A shocking recording reveals just how deeply some oil industry execs believe their ties to Donald Trump’s administration go. Released by Reveal from the Center for Investigative Reporting, the hourlong chronicle of a meeting of the Independent Petroleum Association of America (IPAA) offers a horrific glimpse into the rotten collaboration between Big Energy and the most corrupt administrations in modern history—as one of their own, David Bernhardt climbed the ranks of Trump’s cabinet.
Dan Naatz, the association’s political director, told the conference room audience of about 100 executives that Bernhardt’s new role meant their priorities would be heard at the highest levels of Interior.
“We know him very well, and we have direct access to him, have conversations with him about issues ranging from federal land access to endangered species, to a lot of issues,” Naatz said, according to an hourlong recording of the June 2017 event in Laguna Niguel.
Bernhardt’s new role? The former oil industry attorney, lobbyist, and on-again, off-again Republican operative since the 1990s, had just been named Ryan Zinke’s #2 in the Department of the Interior. As Reveal’s Lance Williams put it, the oil execs were “giddy” over the prospect of access they hadn’t seen since Dick Cheney was Vice President.
Not even two years later, Bernhardt is set to be the number one at Interior; already nominated for the secretary position by Trump, his confirmation hearings are set for Thursday. Additionally, Bernhardt has been Acting Secretary since Zinke’s myriad ethics violations sent him packing in January.
Secretary of the Interior @RyanZinke will be leaving the Administration at the end of the year after having served for a period of almost two years. Ryan has accomplished much during his tenure and I want to thank him for his service to our Nation…….
— Donald J. Trump (@realDonaldTrump) December 15, 2018
Like Andrew Wheeler taking over after Scott Pruitt was forced out at the Environmental Protection Agency, Bernhardt can be expected to be less flamboyant but nevertheless follow in Zinke’s policy footsteps, possibly with a more publicly judicious tone.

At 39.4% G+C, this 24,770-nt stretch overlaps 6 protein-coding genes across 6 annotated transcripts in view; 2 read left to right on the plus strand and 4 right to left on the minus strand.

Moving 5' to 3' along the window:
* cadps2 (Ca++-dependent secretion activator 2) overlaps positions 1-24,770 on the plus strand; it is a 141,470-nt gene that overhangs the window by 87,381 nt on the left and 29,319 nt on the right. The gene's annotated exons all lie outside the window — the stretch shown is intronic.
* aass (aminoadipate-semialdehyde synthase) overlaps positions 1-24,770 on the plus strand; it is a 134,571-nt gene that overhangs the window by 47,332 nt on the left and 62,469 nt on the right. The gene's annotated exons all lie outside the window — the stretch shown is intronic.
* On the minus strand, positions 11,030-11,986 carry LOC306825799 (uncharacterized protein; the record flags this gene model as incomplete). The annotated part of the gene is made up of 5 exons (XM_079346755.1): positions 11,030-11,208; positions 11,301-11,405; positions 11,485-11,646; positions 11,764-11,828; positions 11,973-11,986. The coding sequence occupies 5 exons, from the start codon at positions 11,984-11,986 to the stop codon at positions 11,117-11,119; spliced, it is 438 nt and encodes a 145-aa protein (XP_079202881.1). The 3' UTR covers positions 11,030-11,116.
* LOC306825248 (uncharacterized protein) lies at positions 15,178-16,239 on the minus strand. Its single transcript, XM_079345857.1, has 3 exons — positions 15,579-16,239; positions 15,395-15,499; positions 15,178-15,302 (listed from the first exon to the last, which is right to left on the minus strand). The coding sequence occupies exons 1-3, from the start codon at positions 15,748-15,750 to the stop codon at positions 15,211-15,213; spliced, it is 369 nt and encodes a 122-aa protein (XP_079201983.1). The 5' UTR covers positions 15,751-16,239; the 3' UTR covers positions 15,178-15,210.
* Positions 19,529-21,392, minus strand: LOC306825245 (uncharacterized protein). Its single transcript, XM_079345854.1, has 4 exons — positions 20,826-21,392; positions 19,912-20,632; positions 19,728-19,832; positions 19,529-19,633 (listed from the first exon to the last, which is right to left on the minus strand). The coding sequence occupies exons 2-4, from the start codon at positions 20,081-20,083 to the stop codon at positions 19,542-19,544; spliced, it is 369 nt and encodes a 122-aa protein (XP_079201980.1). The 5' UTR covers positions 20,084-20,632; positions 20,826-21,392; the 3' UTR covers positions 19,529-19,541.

Of course, there is nothing judicious about this recording. The execs jubilantly celebrate the end of Barack Obama’s presidency, which they considered a vast affront to their industry.
As IPAA vice president Jeff Eshelman told the group, it had seemed as though the Obama administration and environmental groups had put together “their target list of everything that they wanted done to shut down the oil and gas industry.”
Things were already different under Trump, even just five months in.
“It’s really a new thing for us,” said Barry Russell, the association’s CEO, boasting of his meetings with Environmental Protection Agency chief at the time, Scott Pruitt, and the then-Interior Secretary, Ryan Zinke. “For example, next week I’m invited to the White House to talk about tax code. Last week we were talking to Secretary Pruitt, and in about two weeks we have a meeting with Secretary Zinke. So we have unprecedented access to people that are in these positions who are trying to help us, which is great.”
The IPAA had a wish list of sorts, with five key regulations they wanted fixed in their favor. So far, the Trump administration has answered four of those requests, essentially working as the association’s own personal Make-A-Wish factory.
“The IPAA’s wish list was granted as asked, in the executive order, and in the actions taken by the Department of the Interior,” said Nada Culver, senior counsel for the Wilderness Society environmental group, who reviewed the document for Reveal. “It pains me to say it.”
From protecting birds to ensuring clean water near fracking sites, the oil industry has far less to worry with Bernhardt, once described as a “walking conflict of interest” at the helm of Interior.
Reveal goes quite in-depth when analyzing both Bernhardt’s resume and the recording itself; it’s a long read that’s very much worth your time.